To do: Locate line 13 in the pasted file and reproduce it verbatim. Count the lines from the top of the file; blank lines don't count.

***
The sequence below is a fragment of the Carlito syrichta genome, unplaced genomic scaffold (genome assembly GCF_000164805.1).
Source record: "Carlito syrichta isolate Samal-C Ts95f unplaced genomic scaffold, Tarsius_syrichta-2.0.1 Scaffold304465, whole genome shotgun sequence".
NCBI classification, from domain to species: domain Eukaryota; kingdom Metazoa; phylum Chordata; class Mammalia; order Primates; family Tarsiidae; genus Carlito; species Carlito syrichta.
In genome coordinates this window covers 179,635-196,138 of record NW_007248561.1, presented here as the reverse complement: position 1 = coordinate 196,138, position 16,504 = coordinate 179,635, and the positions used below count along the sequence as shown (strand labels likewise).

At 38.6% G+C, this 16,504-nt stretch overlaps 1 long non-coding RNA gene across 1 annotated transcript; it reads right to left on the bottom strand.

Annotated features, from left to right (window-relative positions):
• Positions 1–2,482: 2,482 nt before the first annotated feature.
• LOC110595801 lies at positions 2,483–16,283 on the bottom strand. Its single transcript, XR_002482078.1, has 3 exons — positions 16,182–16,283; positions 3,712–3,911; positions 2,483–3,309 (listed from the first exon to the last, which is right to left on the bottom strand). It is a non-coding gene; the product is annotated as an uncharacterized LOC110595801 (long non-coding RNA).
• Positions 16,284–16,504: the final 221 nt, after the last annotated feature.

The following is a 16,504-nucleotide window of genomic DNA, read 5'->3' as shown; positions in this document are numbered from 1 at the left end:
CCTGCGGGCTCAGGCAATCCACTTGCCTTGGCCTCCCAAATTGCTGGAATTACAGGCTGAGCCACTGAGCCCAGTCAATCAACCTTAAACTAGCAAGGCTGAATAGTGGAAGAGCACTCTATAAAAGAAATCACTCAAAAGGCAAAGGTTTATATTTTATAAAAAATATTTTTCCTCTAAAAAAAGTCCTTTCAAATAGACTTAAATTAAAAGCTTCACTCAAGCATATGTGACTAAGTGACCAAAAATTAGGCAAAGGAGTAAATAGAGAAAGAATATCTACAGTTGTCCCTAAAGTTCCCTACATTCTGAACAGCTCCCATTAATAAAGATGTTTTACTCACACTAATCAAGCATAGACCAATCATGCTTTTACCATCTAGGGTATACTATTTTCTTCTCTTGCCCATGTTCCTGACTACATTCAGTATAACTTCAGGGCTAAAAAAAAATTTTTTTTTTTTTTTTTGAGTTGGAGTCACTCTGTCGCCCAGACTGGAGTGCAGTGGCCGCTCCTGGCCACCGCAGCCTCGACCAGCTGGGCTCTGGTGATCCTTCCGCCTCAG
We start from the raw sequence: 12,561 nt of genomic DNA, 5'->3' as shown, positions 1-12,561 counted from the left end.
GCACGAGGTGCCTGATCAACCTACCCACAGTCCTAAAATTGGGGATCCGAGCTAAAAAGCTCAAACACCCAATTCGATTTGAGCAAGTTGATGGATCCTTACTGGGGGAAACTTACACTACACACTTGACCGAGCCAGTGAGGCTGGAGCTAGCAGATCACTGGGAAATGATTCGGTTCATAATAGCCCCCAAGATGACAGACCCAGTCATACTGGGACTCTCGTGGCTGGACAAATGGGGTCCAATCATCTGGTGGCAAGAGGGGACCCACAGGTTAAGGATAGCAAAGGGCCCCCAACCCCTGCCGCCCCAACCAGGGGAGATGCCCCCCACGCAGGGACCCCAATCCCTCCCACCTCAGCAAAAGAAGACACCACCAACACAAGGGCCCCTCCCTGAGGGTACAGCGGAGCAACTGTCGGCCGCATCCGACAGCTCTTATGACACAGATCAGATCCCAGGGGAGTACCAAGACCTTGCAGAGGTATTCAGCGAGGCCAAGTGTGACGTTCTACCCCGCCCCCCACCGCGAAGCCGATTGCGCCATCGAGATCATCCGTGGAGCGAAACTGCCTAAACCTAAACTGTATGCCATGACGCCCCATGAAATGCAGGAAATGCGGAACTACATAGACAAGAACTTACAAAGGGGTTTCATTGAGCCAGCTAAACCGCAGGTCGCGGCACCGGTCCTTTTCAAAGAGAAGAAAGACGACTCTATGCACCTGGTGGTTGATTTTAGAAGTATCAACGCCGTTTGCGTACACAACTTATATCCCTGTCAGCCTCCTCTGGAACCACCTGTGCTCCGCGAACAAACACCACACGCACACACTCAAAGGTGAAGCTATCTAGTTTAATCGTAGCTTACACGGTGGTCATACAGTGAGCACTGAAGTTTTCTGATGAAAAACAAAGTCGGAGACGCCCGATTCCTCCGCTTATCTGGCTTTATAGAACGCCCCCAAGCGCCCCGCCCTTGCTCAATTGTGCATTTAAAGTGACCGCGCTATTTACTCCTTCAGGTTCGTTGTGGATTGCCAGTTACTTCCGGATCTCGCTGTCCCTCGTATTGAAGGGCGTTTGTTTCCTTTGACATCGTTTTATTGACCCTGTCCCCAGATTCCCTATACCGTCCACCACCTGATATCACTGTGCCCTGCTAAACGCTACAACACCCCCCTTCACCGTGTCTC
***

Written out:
GCACGAGGTGCCTGATCAACCTACCCACAGTCCTAAAATTGGGGATCCGAGCTAAAAAGCTCAAACACCCAATTCGATTTGAGCAAGTTGATGGATCCTTACTGGGGGAAACTTACACTACACACTTGACCGAGCCAGTGAGGCTGGAGCTAGCAGATCACTGGGAAATGATTCGGTTCATAATAGCCCCCAAGATGACAGACCCAGTCATACTGGGACTCTCGTGGCTGGACAAATGGGGTCCAATCATCTGGTGGCAAGAGGGGACCCACAGGTTAAGGATAGCAAAGGGCCCCCAACCCCTGCCGCCCCAACCAGGGGAGATGCCCCCCACGCAGGGACCCCAATCCCTCCCACCTCAGCAAAAGAAGACACCACCAACACAAGGGCCCCTCCCTGAGGGTACAGCGGAGCAACTGTCGGCCGCATCCGACAGCTCTTATGACACAGATCAGATCCCAGGGGAGTACCAAGACCTTGCAGAGGTATTCAGCGAGGCCAAGTGTGACGTTCTACCCCGCCCCCCACCGCGAAGCCGATTGCGCCATCGAGATCATCCGTGGAGCGAAACTGCCTAAACCTAAACTGTATGCCATGACGCCCCATGAAATGCAGGAAATGCGGAACTACATAGACAAGAACTTACAAAGGGGTTTCATTGAGCCAGCTAAACCGCAGGTCGCGGCACCGGTCCTTTTCAAAGAGAAGAAAGACGACTCTATGCACCTGGTGGTTGATTTTAGAAGTATCAACGCCGTTTGCGTACACAACTTATATCCCTGTCAGCCTCCTCTGGAACCACCTGTGCTCCGCGAACAAACACCACACGCACACACTCAAAGGTGAAGCTATCTAGTTTAATCGTAGCTTACACGGTGGTCATACAGTGAGCACTGAAGTTTTCTGATGAAAAACAAAGTCGGAGACGCCCGATTCCTCCGCTTATCTGGCTTTATAGAACGCCCCCAAGCGCCCCGCCCTTGCTCAATTGTGCATTTAAAGTGACCGCGCTATTTACTCCTTCAGGTTCGTTGTGGATTGCCAGTTACTTCCGGATCTCGCTGTCCCTCGTATTGAAGGGCGTTTGTTTCCTTTGACATCGTTTTATTGACCCTGTCCCCAGATTCCCTATACCGTCCACCACCTGATATCACTGTGCCCTGCTAAACGCTACAACACCCCCCTTCACCGTGTCTC